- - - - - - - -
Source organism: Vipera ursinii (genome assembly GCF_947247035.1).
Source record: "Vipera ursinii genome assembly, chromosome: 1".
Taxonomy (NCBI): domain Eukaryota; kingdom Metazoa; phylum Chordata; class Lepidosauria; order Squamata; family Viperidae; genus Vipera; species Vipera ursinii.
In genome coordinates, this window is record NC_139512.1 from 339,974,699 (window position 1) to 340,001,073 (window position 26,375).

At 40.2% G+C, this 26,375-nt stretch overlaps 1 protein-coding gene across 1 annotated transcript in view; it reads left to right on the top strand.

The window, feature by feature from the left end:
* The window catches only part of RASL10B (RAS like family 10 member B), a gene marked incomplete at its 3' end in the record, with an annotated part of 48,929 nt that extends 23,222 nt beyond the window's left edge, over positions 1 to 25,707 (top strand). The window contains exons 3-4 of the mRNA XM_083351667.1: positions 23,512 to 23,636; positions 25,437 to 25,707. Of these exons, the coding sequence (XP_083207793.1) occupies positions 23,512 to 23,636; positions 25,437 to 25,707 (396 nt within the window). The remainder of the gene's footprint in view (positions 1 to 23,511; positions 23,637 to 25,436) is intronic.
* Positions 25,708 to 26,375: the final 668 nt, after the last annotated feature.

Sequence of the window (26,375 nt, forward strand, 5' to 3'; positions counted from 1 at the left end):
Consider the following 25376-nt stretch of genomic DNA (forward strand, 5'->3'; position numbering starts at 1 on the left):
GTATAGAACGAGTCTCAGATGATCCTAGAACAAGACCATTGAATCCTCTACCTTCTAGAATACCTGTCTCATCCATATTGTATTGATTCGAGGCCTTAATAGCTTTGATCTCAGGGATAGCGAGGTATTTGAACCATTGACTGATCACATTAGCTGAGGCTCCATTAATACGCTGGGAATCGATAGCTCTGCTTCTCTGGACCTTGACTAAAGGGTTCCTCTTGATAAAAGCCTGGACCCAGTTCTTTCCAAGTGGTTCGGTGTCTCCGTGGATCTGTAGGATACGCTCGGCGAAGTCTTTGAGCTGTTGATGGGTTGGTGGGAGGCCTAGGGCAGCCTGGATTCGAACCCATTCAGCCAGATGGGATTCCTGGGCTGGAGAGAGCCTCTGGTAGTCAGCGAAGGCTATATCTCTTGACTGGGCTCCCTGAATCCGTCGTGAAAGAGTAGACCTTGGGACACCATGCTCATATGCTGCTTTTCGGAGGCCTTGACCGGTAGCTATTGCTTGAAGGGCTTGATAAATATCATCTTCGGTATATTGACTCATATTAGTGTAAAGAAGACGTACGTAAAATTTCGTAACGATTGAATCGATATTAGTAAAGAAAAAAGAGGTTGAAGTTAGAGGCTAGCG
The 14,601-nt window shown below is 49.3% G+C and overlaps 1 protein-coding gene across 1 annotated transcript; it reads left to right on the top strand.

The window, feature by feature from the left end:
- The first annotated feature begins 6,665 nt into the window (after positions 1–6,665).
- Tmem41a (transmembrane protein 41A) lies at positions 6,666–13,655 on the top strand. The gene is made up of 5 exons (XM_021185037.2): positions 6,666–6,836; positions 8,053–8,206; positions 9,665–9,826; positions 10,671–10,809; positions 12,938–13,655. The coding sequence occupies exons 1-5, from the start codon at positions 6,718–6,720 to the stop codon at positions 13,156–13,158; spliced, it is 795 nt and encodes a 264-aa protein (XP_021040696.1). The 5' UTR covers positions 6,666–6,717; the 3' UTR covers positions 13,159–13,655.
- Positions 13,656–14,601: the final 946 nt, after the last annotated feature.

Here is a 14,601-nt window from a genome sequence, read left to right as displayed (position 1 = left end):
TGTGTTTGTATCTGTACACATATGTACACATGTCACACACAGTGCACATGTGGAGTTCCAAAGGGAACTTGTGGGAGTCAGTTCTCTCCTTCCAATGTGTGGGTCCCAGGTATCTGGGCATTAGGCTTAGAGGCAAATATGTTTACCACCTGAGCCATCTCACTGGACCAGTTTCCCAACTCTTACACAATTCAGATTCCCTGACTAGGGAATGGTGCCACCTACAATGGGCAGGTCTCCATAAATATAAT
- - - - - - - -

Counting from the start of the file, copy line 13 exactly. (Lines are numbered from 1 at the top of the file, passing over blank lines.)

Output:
The window, feature by feature from the left end: